In an experiment described in the 2016 paper, rhesus macaques were infected with Ebola virus and treated with a combination of ansuvimab and another antibody isolated from the same subject, mAb100. Three doses of the combination were given once a day starting 1 day after the animals were infected. The control animal died and the treated animals all survived.[5]

In a second experiment described in the 2016 paper, rhesus macaques were infected with Ebola virus and only treated with ansuvimab. Three doses of ansuvimab were given once a day starting 1 day or 5 days after the animals were infected. The control animals died and the treated animals all survived.[5] Unpublished data referred to in a publication of the 2018 Phase I clinical trial results of ansuvimab, reported that a single infusion of ansuvimab provided full protection of rhesus macaques and was the basis of the dosing used for human studies.[10][9]

Development

Ansuvimab was developed by the Vaccine Research Center with support of the United States National Institutes of Health and the Defense Advanced Projects Agency. The heavy and light chain sequences of ansuvimab mAb were cloned into CHO cell lines to enable large-scale production of antibody product for use in humans.[9][10]

Safety testing

In 2018,[11] a phase 1 clinical trial of safety, tolerability and pharmacokinetics was conducted within the Vaccine Research Center Clinical Trials Program Archived 2022-05-17 at the Wayback Machine.[10][9][13] The study was performed in the United States at the NIH Clinical Center and tested single dose infusions of ansuvimab infused over 30 minutes. The study showed that ansuvimab was safe, had minimal side effects and had a half-life of 24 days.[10][9]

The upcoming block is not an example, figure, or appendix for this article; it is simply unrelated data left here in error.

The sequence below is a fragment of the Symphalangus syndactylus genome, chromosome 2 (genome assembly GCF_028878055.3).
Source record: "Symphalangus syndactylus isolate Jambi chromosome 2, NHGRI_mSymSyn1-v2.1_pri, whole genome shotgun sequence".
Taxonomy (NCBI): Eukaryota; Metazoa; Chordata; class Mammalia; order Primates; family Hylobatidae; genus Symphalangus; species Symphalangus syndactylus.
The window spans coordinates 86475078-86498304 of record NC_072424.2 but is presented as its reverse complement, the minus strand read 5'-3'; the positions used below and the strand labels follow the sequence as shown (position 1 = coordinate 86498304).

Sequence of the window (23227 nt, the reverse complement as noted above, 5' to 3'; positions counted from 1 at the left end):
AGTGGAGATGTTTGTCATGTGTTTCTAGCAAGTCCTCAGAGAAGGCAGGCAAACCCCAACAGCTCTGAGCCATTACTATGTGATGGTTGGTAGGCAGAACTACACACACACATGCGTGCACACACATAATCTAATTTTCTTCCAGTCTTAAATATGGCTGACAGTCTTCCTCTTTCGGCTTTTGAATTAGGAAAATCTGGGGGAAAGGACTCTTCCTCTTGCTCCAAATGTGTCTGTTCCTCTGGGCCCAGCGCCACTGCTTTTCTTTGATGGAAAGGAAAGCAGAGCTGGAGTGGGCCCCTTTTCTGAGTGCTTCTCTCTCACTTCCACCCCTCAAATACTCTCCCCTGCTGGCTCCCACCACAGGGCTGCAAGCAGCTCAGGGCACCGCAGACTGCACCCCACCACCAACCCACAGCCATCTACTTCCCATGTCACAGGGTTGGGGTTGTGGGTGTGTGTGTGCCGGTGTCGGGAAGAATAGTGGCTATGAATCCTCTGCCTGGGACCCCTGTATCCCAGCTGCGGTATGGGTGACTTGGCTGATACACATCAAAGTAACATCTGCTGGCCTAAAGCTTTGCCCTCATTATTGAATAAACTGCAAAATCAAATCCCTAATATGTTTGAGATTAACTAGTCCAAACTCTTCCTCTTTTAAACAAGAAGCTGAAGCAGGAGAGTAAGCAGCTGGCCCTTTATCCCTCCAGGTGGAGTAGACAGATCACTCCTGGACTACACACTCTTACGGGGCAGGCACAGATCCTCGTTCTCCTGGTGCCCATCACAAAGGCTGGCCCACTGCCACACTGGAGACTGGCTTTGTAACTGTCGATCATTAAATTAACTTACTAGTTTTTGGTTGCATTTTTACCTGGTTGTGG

Ridgeback Biotherapeutics

A license for ansuvimab was obtained by Ridgeback Biotherapeutics in 2018, from the National Institutes of Health-National Institute of Allergy and Infectious Diseases.[17] Ansuvimab was given orphan drug status in May 2019 and March 2020.[18][19][20]

Society and culture

Experimental use

During the 2018 Équateur province Ebola outbreak, ansuvimab was requested by the Democratic Republic of Congo (DRC) Ministry of Public Health. Ansuvimab was approved for compassionate use by the World Health Organization MEURI ethical protocol and at DRC ethics board. Ansuvimab was sent along with other therapeutic agents to the outbreak sites.[21][22][13] However, the outbreak came to a conclusion before any therapeutic agents were given to patients.[13]